Against this backdrop, voters will pay close attention to the fate of two government policies that pertain to the wealth gap and people's sense of relative deprivation: one is the planned postponement of a stock gains tax on investors who trade more than NT$1 billion worth of shares in a single year. The so-called "big shareholder regulation" was adopted two years ago and was originally scheduled to take effect on Jan. 1. In a committee meeting on Dec. 17, legislators approved a measure to postpone the tax for three years that must still be passed by the full Legislature, and expectations are that it will.
It also remains to be seen whether the other, an overhaul of how capital gains on property sales are taxed to discourage real estate speculation, will be decided as scheduled in February. In both cases, the government's stance will be crucial to winning back public support.
Should the Ma administration bow to pressure from the rich and interest groups, failing to muster the resolve to turn over a new leaf, it will again pay a high price for misjudging the situation.
Focal Point No. 4: By-elections to Trigger Pendulum or Domino Effect?
As a prelude to the 2016 elections, five areas (Taichung City, Changhua County, Pingtung County, Nantou County, Miaoli County) will hold by-elections for five legislative seats in February. The outcome of the by-elections will indicate whether the political climate favors a pendulum effect or a domino effect in the wake of the KMT's unprecedented debacle in the local elections.
Should the pendulum swing back, it would mean that blue camp supporters and middle-of-the-road voters will give the humiliated KMT another chance in the 2016 presidential and parliamentary elections to prevent the green camp from gaining power from the local level all the way to the central government level. A domino effect would allow the green camp to extend its winning streak to the presidency and the Legislature so that even KMT lawmakers would have to fear for their political future.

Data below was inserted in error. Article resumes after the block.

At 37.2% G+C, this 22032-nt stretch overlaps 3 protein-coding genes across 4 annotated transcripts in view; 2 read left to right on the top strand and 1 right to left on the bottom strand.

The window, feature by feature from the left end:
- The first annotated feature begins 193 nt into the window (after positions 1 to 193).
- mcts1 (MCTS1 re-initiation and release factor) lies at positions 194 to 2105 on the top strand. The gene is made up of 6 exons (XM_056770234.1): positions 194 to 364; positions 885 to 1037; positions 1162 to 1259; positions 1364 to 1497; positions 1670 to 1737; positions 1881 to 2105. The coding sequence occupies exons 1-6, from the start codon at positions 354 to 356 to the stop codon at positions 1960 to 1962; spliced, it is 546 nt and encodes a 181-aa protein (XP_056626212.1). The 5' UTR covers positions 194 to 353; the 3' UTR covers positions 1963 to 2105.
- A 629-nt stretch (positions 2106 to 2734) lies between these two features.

Should the blue camp be able to solidify its position in the by-elections, it might be able to stem the tide or even create momentum for the pendulum to swing back. On the other hand, should the green camp triumph in the by-elections, momentum for a domino effect will continue to build in the coming year, and the blue camp will face even more of an uphill battle in 2016.
Focal Point No. 5: Cross-strait Relations Still Major Unknown
Although the cross-Taiwan Strait agreement on trade in services has run aground due to Taiwan's Sunflower student movement, Chinese leaders refrained from interfering with the local elections. Given that public sentiment in Taiwan is not favorable to the KMT, will Beijing try with all means to give the blue camp a shot in the arm during the coming year? Or will it take a wait-and-see attitude to create room for interaction with the green camp, just in case the DPP wrests back power? The blue and green camps both pay close attention to Beijing's moves.
It cannot be denied that for many middle-of-the-road voters, a political party's ability to handle relations with China well is still an important factor in deciding whom to vote for.
Both the blue and the green camps need to face important issues in the coming year: Can the Ma government effectively convince voters that a speedy passage of cross-strait agreements on trade in services and trade in goods is important and necessary? Will the green camp be able to demonstrate a pragmatic and reasonable attitude as it prepares to return to power so that middle-of-the-road voters develop trust in the DPP?
On the eve of the previous presidential elections, several influential Taiwanese entrepreneurs strongly advocated the "1992 consensus." Their statements were seen as a driving force behind Ma's reelection. During the Sunflower student movement, however, hundreds of thousands of protesters in black T-shirts took to the streets to stop the passage of the trade in services agreement with China. These demonstrations were regarded as people power and as an important symbol of the younger generation's opposition to the government's China-leaning policy.
During the next 12 months, the "China factor" that continues to lurk behind a number of major public issues will become a core factor in influencing political and economic developments in Taiwan.
Translated from the Chinese by Susanne Ganz